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Thread Starter

travy641

Joined Apr 26, 2020
26
We just did an exercise in DPDT relays. :) So the battery is going for a swim. At a depth of 100 feet the pressure will be about 3 atmospheres or roughly 45 PSI. Based on your other thread I assume the battery will be in a water tight enclosure which is good to that depth, would that be correct? If that is true then the battery presents no problem and if that is not true I suggest you working on a solution which includes the battery inside a watertight enclosure.

Ron
Yes that is correct. I originally was going to leave the battery submerged without any enclosure, but something told me I better check first with someone who knows what they are talking about before I potentially put my self or others at risk. I am, however, having a bit of trouble finding a box relatively small in size that is completely waterproof. Should I look for any ole box that is ip67, ip68 rated? I found a site here https://www.polycase.com/techtalk/ip-rated-enclosures/polycase-ip68-rated-plastic-enclosures.html detailing the rating meaning. However, the boxes on this site are a bit oddly shaped and none seem to fit what I need in size? Thanks. This is the battery I am using, and here are the dimensions 5.9 x 2.5 x 3.7 inches.

https://www.amazon.com/gp/product/B003S1RQ2S/ref=ppx_yo_dt_b_asin_title_o01_s01?ie=UTF8&psc=1
 

SamR

Joined Mar 19, 2019
2,126
No, not a waterproof box, a pressure-proof box capable of withstanding more than 4 atmospheres of pressure. That pressure specification will, by its nature, be waterproof at that pressure. The same specification will have to adhere to for any through-hull fittings.

Edit: Note that Submersible in Electrical Classifications basically means covered in water in the bathtub. It does not mean watertight at various depths. You will need an outside pressure-rated vessel that can withstand pressure for 125' x 14.7psi/33' = ~55psi + 10% (minimum safety margin) = ~65psi minimum. Not just the box but any connector penetrations also. One way is to use stainless steel pressure tubing and fittings for wiring conduits. (~60% fill max) for sizing.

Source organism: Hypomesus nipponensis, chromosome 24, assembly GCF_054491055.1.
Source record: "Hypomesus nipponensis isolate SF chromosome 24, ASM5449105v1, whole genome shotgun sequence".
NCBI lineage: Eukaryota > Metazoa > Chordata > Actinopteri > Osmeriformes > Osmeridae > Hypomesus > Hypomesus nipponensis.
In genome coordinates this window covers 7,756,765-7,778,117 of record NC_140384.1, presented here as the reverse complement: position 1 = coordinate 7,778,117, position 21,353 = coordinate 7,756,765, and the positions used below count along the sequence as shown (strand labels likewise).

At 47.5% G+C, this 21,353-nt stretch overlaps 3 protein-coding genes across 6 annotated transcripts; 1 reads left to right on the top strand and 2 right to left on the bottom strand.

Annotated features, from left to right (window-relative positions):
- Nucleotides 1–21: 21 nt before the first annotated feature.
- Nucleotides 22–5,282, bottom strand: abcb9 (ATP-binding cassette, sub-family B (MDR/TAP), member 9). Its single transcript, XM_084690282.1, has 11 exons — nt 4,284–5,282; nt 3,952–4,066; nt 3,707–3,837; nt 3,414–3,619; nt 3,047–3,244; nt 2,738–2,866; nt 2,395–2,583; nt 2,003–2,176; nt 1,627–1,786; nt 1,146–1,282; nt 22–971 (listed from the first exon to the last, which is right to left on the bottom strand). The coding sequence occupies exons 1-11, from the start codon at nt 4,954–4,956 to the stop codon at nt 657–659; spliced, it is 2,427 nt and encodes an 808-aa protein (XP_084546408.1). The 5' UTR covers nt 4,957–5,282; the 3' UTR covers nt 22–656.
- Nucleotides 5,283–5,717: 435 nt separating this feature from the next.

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Thread Starter

travy641

Joined Apr 26, 2020
26
No, not a waterproof box, a pressure-proof box capable of withstanding more than 4 atmospheres of pressure. That pressure specification will, by its nature, be waterproof at that pressure. The same specification will have to adhere to for any through-hull fittings.
Any idea where I can get a "pressure-proof" case? I found this pelican case, https://www.pelican.com/us/en/product/cases/protector/1120 it says it has an "Automatic Pressure Equalization Valve"? Would this be what I am looking for? Also, would I be able to use the "waterproof through-hole connector" with it? Thanks.
 

SamR

Joined Mar 19, 2019
2,126
Pelican does not make cases for that pressure. The valve is for use after the case degasses at 35 thousand plus feet in the unpressurized cargo hold of an airplane which when it lands the case is impossible to open because of the partial vacuum in it. No, the waterproof through-hole connects are not pressure rated. There is a difference between pressure vessels rated for outside and inside pressures. Also, any penetrations of a pressure vessel must be designed for pressure. You can't just punch a hole in a pressure vessel to make a connection to it.